The Heart of Worship


Matt Redman has a classic song called “The Heart of Worship”. The song came to be one day when the church was going through spiritual apathy.

“There was a dynamic missing, so the pastor did a pretty brave thing, He decided to get rid of the sound system and band for a season, and we gathered together with just our voices. His point was that we’d lost our way in worship, and the way to get back to the heart would be to strip everything away.” says Redman

The lyrics to the song, written right after that, really express what was going on there.

“When the music fades, all is stripped away, and I simply come / Longing just to bring something that’s of worth that will bless your heart… / I’m coming back to the heart of worship, and it’s all about You, Jesus”

Understanding the context of which the song was written adds to our own worship experience while singing it.

Many churches are very music focused, which is fine, but we can be going through the motions of worship and miss God. Worship tends to be about what we are getting. A very selfish type of worship. Did we get a good feeling from the service this week? Was it loud enough or soft enough? Did I get warm and tingly? When worship is focused inward we end up missing the true focus, “It’s all about you Jesus”.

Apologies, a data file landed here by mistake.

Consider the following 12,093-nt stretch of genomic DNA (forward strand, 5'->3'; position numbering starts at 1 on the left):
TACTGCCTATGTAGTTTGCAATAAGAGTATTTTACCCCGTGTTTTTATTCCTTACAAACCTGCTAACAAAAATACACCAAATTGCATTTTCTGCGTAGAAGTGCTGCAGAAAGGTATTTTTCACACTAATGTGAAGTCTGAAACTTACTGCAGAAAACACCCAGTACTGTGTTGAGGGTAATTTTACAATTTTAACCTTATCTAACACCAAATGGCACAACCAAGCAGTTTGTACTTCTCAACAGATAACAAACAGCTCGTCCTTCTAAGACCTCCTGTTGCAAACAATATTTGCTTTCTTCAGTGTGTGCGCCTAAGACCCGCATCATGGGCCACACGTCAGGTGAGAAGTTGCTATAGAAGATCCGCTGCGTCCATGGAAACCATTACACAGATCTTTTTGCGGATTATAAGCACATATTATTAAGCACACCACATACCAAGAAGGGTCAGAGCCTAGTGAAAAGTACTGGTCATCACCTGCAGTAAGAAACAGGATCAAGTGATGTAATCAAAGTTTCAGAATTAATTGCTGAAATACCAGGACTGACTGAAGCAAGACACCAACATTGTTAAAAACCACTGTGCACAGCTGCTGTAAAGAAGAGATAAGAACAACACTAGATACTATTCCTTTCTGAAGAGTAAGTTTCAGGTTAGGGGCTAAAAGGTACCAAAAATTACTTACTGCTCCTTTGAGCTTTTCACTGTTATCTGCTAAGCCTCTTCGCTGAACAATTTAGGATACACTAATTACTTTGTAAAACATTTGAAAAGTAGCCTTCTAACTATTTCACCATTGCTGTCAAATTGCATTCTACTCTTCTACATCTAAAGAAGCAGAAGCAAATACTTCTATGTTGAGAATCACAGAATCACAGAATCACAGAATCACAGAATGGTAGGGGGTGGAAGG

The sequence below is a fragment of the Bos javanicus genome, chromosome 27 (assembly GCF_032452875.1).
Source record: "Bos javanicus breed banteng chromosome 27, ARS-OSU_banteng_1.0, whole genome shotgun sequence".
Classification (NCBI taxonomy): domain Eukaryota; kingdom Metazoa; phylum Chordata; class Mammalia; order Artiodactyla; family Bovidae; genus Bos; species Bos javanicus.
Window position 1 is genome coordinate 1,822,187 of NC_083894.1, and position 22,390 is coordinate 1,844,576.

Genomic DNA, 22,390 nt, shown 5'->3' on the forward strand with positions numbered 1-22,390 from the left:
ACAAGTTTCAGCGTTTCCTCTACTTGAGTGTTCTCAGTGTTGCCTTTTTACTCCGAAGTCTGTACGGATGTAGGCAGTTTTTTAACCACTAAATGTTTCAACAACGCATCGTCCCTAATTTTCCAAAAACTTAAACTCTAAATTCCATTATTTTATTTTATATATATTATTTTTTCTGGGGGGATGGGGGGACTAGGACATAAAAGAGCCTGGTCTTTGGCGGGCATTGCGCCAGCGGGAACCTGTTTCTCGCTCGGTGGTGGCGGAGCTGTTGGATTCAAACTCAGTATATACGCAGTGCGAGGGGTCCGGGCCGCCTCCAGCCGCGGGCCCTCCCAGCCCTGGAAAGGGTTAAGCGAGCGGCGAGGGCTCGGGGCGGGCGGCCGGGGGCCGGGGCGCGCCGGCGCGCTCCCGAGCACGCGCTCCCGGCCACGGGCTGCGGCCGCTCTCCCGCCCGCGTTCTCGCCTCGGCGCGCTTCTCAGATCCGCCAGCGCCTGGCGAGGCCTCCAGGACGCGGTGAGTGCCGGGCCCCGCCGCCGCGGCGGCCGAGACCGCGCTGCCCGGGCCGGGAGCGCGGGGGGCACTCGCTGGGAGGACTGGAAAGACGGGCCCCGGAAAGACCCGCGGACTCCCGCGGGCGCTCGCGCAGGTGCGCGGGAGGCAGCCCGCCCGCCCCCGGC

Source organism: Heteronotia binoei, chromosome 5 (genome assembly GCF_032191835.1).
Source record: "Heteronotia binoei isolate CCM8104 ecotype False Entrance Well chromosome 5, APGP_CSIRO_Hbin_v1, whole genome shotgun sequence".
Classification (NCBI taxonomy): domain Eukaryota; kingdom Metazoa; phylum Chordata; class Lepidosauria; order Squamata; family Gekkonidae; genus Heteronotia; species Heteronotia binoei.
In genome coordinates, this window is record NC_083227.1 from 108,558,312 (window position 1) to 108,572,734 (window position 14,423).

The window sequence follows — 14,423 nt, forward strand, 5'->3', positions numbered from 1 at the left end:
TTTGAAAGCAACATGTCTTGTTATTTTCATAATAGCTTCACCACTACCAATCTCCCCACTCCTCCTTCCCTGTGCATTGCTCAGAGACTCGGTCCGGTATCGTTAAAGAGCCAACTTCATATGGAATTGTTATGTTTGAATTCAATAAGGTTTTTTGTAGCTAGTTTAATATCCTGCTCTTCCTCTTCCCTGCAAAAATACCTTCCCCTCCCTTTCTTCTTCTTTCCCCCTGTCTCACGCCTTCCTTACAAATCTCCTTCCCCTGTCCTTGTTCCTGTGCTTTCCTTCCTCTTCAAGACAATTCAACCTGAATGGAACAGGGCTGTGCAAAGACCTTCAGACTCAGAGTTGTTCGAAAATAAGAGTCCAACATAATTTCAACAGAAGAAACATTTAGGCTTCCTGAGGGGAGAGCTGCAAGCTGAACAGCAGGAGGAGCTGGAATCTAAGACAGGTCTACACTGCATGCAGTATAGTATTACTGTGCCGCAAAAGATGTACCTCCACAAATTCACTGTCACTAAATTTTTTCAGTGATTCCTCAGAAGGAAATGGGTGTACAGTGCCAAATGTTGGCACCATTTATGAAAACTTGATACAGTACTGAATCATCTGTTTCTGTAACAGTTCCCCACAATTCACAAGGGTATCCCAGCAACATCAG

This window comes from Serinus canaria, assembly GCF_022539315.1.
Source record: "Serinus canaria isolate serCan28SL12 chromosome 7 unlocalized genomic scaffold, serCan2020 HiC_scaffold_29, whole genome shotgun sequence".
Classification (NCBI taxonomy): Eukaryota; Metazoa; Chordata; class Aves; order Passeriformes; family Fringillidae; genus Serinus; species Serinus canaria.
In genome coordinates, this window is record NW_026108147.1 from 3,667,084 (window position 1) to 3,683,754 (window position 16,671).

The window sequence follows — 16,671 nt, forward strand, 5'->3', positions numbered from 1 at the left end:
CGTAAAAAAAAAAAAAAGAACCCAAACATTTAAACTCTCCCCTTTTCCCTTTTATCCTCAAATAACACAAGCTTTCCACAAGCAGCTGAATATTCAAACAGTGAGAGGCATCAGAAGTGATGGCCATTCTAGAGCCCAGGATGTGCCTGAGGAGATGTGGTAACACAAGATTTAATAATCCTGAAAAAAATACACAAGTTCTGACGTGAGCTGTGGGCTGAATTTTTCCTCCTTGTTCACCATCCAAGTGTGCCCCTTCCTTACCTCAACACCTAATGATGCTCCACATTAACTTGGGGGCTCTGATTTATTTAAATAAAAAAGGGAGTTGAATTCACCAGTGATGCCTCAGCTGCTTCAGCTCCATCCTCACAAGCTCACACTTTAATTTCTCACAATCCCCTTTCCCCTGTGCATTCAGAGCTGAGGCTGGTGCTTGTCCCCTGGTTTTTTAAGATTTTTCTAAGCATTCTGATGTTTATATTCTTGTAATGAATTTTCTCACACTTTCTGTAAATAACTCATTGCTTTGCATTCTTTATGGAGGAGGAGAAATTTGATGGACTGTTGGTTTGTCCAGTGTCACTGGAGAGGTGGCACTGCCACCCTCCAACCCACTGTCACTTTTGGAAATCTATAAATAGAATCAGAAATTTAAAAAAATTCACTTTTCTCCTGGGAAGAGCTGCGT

I think we can almost become “feeling junkies”. We are always looking to duplicate that special feeling we had during a service or song. We tend to scale how good worship was based on how good we felt and if it matched up with other times.

We come to worship Him because He is worthy of our praise, because He deserves our honor. We are not worthy, yet He gave us life and we need to come before Him with thankful hearts.

There are times when we will worship and feel nothing. Times when we don’t even feel like worshiping. In the Bible, Paul most likely went through this daily while being stoned, beaten, mocked, and jailed. I found it interesting though that even through all of that he till made it a priority to worship. He was not looking for a feeling. He was just communicating with his King.

When I was in retail management I used to tell people to leave their problems at the door so when they came into work their attitude didn’t affect their ability to do their job. I suggest that we leave our problems at the altar. Lay them at the cross and meditate on the grace of God. Sometimes our problem is life. Sometimes it is our lack of expectation. And other times it is us expecting too much.

I’ll leave you with my favorite Mark Batterson quote:

“Don’t let what’s wrong with you keep you from worshiping what’s right with Him.”